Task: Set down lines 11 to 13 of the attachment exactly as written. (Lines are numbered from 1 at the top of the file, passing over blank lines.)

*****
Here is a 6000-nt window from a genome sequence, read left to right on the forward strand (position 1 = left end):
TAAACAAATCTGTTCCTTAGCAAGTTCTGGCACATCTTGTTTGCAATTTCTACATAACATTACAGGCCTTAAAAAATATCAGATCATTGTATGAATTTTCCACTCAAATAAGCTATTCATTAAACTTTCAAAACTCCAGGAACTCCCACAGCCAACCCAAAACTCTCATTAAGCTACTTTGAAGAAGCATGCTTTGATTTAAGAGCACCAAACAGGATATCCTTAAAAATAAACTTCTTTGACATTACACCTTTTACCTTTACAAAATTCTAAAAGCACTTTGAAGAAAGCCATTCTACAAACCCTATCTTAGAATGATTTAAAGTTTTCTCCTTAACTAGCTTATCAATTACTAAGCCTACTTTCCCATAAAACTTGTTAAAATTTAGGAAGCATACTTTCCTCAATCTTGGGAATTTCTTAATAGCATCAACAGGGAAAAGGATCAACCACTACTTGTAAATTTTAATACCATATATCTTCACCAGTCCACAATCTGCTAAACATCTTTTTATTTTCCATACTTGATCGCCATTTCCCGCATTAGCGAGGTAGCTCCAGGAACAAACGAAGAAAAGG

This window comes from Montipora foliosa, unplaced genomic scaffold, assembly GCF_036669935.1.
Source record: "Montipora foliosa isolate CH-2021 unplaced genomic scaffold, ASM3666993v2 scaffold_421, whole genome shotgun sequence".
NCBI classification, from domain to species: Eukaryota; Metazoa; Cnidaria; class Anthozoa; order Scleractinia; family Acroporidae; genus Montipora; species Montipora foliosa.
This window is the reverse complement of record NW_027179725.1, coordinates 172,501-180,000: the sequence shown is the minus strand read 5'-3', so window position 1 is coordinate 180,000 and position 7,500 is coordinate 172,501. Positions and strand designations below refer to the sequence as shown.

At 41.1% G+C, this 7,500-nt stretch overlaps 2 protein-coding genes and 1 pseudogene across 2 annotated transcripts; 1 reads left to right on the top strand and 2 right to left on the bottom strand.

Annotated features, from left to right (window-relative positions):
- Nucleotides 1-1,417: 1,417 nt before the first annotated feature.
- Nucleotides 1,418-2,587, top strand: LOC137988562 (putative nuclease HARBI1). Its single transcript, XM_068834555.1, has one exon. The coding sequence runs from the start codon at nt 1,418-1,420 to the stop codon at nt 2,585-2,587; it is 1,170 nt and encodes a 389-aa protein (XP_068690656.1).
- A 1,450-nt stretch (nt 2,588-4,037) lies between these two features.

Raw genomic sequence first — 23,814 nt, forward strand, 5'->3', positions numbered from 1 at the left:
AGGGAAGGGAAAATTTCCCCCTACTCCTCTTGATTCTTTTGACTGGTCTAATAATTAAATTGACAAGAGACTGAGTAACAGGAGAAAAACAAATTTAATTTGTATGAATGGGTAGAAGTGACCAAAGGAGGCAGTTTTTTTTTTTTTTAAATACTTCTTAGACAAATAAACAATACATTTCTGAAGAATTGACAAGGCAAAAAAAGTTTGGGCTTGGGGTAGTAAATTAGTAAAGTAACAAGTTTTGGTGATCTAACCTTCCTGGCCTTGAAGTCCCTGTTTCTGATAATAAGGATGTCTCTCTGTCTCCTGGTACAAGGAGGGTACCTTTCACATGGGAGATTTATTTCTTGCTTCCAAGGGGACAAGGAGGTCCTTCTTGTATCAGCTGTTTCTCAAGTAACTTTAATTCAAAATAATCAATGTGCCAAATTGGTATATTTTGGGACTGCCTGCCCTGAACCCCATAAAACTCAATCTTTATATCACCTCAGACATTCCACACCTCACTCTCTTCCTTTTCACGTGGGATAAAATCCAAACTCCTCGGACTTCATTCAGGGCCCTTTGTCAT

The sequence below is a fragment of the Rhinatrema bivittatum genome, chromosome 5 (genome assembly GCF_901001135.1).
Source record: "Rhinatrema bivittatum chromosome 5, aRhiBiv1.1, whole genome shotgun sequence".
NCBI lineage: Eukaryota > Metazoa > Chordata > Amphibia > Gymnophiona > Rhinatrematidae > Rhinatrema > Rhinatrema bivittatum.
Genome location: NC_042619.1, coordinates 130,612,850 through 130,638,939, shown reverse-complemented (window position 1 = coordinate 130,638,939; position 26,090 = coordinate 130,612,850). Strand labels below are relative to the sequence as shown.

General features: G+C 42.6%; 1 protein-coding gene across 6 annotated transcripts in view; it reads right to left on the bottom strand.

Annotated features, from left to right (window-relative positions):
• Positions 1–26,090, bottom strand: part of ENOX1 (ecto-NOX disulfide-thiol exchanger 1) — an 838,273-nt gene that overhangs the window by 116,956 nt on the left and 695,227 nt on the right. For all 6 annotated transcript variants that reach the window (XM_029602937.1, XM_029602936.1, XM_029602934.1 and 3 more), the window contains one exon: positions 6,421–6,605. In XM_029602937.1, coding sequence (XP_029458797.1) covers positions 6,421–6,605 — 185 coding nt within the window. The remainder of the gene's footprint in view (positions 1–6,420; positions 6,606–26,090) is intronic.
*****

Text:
- A 1,450-nt stretch (nt 2,588-4,037) lies between these two features.

Raw genomic sequence first — 23,814 nt, forward strand, 5'->3', positions numbered from 1 at the left:
AGGGAAGGGAAAATTTCCCCCTACTCCTCTTGATTCTTTTGACTGGTCTAATAATTAAATTGACAAGAGACTGAGTAACAGGAGAAAAACAAATTTAATTTGTATGAATGGGTAGAAGTGACCAAAGGAGGCAGTTTTTTTTTTTTTTAAATACTTCTTAGACAAATAAACAATACATTTCTGAAGAATTGACAAGGCAAAAAAAGTTTGGGCTTGGGGTAGTAAATTAGTAAAGTAACAAGTTTTGGTGATCTAACCTTCCTGGCCTTGAAGTCCCTGTTTCTGATAATAAGGATGTCTCTCTGTCTCCTGGTACAAGGAGGGTACCTTTCACATGGGAGATTTATTTCTTGCTTCCAAGGGGACAAGGAGGTCCTTCTTGTATCAGCTGTTTCTCAAGTAACTTTAATTCAAAATAATCAATGTGCCAAATTGGTATATTTTGGGACTGCCTGCCCTGAACCCCATAAAACTCAATCTTTATATCACCTCAGACATTCCACACCTCACTCTCTTCCTTTTCACGTGGGATAAAATCCAAACTCCTCGGACTTCATTCAGGGCCCTTTGTCAT